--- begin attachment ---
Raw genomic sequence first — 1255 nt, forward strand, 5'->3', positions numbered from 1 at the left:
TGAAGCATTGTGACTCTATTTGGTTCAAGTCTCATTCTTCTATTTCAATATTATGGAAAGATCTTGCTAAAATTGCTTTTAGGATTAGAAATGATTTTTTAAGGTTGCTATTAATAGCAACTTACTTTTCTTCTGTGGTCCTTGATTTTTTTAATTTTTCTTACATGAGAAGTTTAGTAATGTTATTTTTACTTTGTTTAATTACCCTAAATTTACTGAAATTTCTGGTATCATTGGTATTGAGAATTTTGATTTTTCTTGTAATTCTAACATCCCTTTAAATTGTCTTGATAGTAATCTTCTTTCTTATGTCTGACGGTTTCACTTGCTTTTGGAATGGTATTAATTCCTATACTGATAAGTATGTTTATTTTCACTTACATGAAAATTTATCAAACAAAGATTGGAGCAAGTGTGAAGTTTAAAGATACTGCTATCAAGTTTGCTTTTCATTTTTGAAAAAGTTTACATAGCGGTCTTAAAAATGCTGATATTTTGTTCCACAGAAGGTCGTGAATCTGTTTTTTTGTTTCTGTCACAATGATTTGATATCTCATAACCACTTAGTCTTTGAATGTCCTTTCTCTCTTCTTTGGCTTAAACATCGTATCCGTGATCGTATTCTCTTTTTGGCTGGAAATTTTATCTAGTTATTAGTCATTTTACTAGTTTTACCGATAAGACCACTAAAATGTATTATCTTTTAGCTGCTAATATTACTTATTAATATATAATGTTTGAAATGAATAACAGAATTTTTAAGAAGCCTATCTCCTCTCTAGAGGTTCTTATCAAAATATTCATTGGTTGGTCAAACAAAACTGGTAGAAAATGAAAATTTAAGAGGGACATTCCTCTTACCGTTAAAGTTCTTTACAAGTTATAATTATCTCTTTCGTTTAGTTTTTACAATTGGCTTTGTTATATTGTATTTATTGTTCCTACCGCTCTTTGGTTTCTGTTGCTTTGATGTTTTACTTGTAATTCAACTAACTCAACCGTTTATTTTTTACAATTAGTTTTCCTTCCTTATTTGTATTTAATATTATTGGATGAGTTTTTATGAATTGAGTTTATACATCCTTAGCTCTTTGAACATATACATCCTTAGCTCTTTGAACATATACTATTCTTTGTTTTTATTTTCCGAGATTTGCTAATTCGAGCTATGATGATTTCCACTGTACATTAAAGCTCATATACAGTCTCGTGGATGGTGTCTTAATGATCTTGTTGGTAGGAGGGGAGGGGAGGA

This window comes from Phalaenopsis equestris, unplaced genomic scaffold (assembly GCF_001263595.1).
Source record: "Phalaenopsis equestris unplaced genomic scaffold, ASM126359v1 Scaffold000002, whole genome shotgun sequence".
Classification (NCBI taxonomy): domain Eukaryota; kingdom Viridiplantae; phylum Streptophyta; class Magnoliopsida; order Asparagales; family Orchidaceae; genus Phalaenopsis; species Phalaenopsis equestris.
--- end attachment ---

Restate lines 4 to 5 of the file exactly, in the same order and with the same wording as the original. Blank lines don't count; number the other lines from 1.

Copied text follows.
Source record: "Phalaenopsis equestris unplaced genomic scaffold, ASM126359v1 Scaffold000002, whole genome shotgun sequence".
Classification (NCBI taxonomy): domain Eukaryota; kingdom Viridiplantae; phylum Streptophyta; class Magnoliopsida; order Asparagales; family Orchidaceae; genus Phalaenopsis; species Phalaenopsis equestris.